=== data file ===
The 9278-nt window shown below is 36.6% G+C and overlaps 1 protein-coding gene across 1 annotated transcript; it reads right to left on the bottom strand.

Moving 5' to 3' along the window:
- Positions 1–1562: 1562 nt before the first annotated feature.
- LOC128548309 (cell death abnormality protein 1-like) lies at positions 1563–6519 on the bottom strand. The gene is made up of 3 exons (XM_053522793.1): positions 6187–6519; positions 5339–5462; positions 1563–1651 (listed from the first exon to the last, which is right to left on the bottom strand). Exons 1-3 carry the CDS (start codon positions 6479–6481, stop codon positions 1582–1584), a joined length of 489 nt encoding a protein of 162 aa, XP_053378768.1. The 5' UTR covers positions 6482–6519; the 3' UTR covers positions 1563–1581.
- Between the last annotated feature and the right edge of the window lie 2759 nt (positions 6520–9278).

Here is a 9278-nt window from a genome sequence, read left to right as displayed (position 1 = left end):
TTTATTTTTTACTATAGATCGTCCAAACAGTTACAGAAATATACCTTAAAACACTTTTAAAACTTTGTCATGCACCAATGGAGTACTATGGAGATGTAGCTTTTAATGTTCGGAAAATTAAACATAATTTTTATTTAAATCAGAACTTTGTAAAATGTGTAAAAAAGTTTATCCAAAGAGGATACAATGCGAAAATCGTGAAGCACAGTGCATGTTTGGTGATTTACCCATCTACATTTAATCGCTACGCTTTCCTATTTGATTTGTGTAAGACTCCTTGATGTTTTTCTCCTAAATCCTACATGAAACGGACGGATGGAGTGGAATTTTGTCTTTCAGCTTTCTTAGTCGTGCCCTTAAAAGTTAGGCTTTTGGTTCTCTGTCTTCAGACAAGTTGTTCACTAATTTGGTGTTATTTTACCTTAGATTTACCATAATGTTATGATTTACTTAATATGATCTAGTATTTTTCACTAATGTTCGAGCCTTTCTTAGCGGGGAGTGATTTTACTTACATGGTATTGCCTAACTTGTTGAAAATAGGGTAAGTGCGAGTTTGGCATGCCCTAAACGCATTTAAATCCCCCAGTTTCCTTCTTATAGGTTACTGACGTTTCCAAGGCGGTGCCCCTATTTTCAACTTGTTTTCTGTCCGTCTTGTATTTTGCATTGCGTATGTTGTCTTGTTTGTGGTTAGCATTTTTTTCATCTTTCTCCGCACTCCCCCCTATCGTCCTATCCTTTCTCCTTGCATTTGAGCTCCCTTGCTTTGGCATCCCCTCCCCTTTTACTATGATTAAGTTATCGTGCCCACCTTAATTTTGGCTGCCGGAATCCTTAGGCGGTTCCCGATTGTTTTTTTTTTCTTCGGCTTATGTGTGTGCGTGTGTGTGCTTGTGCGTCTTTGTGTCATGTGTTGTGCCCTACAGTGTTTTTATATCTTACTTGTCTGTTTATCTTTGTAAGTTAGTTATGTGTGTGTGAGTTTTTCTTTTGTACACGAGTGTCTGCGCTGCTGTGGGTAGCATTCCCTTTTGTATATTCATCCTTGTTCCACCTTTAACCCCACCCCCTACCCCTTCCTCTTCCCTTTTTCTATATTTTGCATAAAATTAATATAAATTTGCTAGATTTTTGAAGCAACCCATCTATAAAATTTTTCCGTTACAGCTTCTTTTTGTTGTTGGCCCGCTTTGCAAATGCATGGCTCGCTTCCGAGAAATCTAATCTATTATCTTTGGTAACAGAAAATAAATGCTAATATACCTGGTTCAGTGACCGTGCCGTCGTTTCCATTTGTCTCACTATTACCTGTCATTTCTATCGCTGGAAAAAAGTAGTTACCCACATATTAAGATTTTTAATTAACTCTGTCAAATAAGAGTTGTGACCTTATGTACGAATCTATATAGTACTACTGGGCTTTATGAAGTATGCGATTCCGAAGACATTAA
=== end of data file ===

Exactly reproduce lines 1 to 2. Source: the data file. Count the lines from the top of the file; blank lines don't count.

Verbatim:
The 9278-nt window shown below is 36.6% G+C and overlaps 1 protein-coding gene across 1 annotated transcript; it reads right to left on the bottom strand.

Moving 5' to 3' along the window: